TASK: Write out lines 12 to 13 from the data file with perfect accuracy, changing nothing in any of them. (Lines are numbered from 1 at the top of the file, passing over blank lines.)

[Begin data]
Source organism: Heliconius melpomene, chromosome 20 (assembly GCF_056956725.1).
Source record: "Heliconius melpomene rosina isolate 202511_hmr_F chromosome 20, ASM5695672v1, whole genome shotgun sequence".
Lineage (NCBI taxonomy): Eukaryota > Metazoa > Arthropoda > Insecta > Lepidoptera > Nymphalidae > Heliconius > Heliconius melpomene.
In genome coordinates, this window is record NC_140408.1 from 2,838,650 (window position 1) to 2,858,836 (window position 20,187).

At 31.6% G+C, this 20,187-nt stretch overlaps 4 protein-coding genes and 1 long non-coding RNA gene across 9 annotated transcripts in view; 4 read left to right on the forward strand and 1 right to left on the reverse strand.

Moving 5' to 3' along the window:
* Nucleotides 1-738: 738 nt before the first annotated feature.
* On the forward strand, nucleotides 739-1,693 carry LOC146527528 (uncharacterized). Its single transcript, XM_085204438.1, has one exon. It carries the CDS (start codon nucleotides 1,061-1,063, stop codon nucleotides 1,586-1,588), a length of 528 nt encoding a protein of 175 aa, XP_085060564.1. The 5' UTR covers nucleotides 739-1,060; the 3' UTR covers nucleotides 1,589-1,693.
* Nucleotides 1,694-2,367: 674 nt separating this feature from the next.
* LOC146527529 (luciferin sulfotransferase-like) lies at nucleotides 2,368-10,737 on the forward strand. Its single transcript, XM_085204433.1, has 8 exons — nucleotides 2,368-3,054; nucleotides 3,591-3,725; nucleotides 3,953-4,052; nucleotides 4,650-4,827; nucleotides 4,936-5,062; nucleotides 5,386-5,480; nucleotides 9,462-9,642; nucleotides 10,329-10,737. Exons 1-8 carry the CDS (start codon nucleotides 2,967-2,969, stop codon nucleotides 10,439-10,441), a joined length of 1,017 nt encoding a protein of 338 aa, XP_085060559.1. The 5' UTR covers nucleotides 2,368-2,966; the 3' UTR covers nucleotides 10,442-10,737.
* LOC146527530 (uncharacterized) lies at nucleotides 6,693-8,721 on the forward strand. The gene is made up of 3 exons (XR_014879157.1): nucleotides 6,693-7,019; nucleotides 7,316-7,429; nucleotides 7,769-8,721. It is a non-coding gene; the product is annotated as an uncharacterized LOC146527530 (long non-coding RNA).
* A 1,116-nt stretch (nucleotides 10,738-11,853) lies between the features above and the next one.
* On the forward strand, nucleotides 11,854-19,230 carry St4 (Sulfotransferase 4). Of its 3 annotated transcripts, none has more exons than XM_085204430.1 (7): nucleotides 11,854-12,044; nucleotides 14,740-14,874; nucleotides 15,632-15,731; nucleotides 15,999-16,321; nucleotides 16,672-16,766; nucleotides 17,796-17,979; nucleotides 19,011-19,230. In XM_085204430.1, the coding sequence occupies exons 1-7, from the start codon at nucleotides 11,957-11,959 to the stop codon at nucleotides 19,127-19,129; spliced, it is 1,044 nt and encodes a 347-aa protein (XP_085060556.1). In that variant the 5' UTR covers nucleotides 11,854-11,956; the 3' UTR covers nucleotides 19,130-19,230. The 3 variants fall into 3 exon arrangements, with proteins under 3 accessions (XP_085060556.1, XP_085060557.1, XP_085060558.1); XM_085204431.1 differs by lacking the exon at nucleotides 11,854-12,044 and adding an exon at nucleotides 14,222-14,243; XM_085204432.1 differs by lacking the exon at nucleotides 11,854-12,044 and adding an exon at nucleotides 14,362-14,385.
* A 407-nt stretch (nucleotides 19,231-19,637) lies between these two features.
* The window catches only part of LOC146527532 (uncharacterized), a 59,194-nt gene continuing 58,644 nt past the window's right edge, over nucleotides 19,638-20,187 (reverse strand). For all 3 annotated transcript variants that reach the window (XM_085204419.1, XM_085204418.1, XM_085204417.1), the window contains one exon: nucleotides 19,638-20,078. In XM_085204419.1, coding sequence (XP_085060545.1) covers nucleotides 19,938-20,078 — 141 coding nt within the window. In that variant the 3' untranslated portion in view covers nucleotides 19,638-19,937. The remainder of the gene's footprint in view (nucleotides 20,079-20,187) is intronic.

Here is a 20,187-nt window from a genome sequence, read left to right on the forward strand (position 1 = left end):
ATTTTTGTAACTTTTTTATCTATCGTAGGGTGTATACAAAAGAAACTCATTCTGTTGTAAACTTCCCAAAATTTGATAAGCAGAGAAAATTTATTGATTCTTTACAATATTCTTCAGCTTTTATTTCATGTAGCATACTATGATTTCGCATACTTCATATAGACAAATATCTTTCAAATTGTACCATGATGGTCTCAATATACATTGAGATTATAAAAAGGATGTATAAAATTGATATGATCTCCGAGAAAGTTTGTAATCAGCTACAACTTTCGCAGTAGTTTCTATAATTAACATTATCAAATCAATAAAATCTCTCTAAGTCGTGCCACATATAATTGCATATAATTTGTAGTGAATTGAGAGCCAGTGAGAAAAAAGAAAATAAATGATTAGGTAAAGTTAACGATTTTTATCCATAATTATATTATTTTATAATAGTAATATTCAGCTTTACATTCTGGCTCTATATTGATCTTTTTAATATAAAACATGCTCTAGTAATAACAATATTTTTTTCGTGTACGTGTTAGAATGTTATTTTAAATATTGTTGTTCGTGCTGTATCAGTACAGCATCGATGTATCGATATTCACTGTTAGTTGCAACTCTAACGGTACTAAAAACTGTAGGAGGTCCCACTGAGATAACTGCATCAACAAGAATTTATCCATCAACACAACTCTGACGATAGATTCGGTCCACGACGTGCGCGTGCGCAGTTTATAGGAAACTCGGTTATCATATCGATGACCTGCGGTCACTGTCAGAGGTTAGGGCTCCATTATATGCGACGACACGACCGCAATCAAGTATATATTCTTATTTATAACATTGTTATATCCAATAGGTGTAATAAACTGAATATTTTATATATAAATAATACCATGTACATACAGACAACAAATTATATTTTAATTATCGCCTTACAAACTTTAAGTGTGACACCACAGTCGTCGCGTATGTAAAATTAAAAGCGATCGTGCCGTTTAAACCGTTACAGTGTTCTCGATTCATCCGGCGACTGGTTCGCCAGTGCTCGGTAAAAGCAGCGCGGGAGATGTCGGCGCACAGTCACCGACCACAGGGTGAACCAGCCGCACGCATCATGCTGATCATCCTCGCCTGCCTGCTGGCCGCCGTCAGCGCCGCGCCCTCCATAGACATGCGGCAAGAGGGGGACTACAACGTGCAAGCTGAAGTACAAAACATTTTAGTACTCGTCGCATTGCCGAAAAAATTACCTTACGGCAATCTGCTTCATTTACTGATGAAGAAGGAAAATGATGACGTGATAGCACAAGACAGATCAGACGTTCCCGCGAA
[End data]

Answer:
* A 1,116-nt stretch (nucleotides 10,738-11,853) lies between the features above and the next one.
* On the forward strand, nucleotides 11,854-19,230 carry St4 (Sulfotransferase 4). Of its 3 annotated transcripts, none has more exons than XM_085204430.1 (7): nucleotides 11,854-12,044; nucleotides 14,740-14,874; nucleotides 15,632-15,731; nucleotides 15,999-16,321; nucleotides 16,672-16,766; nucleotides 17,796-17,979; nucleotides 19,011-19,230. In XM_085204430.1, the coding sequence occupies exons 1-7, from the start codon at nucleotides 11,957-11,959 to the stop codon at nucleotides 19,127-19,129; spliced, it is 1,044 nt and encodes a 347-aa protein (XP_085060556.1). In that variant the 5' UTR covers nucleotides 11,854-11,956; the 3' UTR covers nucleotides 19,130-19,230. The 3 variants fall into 3 exon arrangements, with proteins under 3 accessions (XP_085060556.1, XP_085060557.1, XP_085060558.1); XM_085204431.1 differs by lacking the exon at nucleotides 11,854-12,044 and adding an exon at nucleotides 14,222-14,243; XM_085204432.1 differs by lacking the exon at nucleotides 11,854-12,044 and adding an exon at nucleotides 14,362-14,385.